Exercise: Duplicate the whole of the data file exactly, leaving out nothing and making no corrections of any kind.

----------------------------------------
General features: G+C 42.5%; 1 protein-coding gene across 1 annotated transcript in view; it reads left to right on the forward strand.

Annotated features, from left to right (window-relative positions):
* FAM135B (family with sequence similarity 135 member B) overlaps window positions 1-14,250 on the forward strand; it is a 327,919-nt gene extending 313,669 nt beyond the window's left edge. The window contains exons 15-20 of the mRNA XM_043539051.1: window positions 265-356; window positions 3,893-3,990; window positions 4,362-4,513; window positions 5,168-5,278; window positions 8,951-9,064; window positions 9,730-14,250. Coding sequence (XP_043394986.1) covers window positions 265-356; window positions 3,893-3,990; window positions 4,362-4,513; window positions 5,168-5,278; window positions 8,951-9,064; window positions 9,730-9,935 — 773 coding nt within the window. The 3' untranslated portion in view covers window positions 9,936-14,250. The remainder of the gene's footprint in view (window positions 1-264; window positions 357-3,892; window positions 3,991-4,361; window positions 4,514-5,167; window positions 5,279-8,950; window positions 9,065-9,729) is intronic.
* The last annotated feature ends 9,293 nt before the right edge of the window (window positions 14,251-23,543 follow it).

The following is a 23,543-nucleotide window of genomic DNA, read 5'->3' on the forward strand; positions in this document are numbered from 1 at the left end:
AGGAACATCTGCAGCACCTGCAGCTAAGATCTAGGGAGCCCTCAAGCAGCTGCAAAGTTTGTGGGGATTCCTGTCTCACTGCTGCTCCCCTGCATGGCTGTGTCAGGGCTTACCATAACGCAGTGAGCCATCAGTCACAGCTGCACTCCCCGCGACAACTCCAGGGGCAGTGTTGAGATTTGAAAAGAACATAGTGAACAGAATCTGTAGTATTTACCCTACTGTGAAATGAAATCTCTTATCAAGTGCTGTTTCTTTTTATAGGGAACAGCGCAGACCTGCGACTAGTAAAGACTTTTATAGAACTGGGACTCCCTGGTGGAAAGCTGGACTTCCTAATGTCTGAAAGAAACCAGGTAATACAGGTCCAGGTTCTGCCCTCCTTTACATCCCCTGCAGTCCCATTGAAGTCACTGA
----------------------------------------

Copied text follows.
General features: G+C 42.5%; 1 protein-coding gene across 1 annotated transcript in view; it reads left to right on the forward strand.

Annotated features, from left to right (window-relative positions):
* FAM135B (family with sequence similarity 135 member B) overlaps window positions 1-14,250 on the forward strand; it is a 327,919-nt gene extending 313,669 nt beyond the window's left edge. The window contains exons 15-20 of the mRNA XM_043539051.1: window positions 265-356; window positions 3,893-3,990; window positions 4,362-4,513; window positions 5,168-5,278; window positions 8,951-9,064; window positions 9,730-14,250. Coding sequence (XP_043394986.1) covers window positions 265-356; window positions 3,893-3,990; window positions 4,362-4,513; window positions 5,168-5,278; window positions 8,951-9,064; window positions 9,730-9,935 — 773 coding nt within the window. The 3' untranslated portion in view covers window positions 9,936-14,250. The remainder of the gene's footprint in view (window positions 1-264; window positions 357-3,892; window positions 3,991-4,361; window positions 4,514-5,167; window positions 5,279-8,950; window positions 9,065-9,729) is intronic.
* The last annotated feature ends 9,293 nt before the right edge of the window (window positions 14,251-23,543 follow it).

The following is a 23,543-nucleotide window of genomic DNA, read 5'->3' on the forward strand; positions in this document are numbered from 1 at the left end:
AGGAACATCTGCAGCACCTGCAGCTAAGATCTAGGGAGCCCTCAAGCAGCTGCAAAGTTTGTGGGGATTCCTGTCTCACTGCTGCTCCCCTGCATGGCTGTGTCAGGGCTTACCATAACGCAGTGAGCCATCAGTCACAGCTGCACTCCCCGCGACAACTCCAGGGGCAGTGTTGAGATTTGAAAAGAACATAGTGAACAGAATCTGTAGTATTTACCCTACTGTGAAATGAAATCTCTTATCAAGTGCTGTTTCTTTTTATAGGGAACAGCGCAGACCTGCGACTAGTAAAGACTTTTATAGAACTGGGACTCCCTGGTGGAAAGCTGGACTTCCTAATGTCTGAAAGAAACCAGGTAATACAGGTCCAGGTTCTGCCCTCCTTTACATCCCCTGCAGTCCCATTGAAGTCACTGA